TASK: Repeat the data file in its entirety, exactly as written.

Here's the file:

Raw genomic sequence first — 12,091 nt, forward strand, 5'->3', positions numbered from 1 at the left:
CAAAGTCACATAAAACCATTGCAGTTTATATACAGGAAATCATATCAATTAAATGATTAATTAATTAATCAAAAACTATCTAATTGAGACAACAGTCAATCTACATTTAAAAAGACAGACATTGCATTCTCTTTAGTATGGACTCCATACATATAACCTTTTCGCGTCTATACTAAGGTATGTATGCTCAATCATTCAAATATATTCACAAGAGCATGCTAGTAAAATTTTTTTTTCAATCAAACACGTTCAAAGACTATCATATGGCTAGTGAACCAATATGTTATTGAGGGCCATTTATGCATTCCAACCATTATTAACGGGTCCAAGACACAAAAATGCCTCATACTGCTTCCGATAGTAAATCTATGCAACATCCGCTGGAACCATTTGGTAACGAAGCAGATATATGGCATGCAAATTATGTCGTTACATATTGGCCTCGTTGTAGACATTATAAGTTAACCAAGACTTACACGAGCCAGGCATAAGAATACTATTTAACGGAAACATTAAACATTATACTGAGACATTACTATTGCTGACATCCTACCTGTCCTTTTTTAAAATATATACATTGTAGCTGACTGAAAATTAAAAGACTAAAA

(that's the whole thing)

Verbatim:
Raw genomic sequence first — 12,091 nt, forward strand, 5'->3', positions numbered from 1 at the left:
CAAAGTCACATAAAACCATTGCAGTTTATATACAGGAAATCATATCAATTAAATGATTAATTAATTAATCAAAAACTATCTAATTGAGACAACAGTCAATCTACATTTAAAAAGACAGACATTGCATTCTCTTTAGTATGGACTCCATACATATAACCTTTTCGCGTCTATACTAAGGTATGTATGCTCAATCATTCAAATATATTCACAAGAGCATGCTAGTAAAATTTTTTTTTCAATCAAACACGTTCAAAGACTATCATATGGCTAGTGAACCAATATGTTATTGAGGGCCATTTATGCATTCCAACCATTATTAACGGGTCCAAGACACAAAAATGCCTCATACTGCTTCCGATAGTAAATCTATGCAACATCCGCTGGAACCATTTGGTAACGAAGCAGATATATGGCATGCAAATTATGTCGTTACATATTGGCCTCGTTGTAGACATTATAAGTTAACCAAGACTTACACGAGCCAGGCATAAGAATACTATTTAACGGAAACATTAAACATTATACTGAGACATTACTATTGCTGACATCCTACCTGTCCTTTTTTAAAATATATACATTGTAGCTGACTGAAAATTAAAAGACTAAAA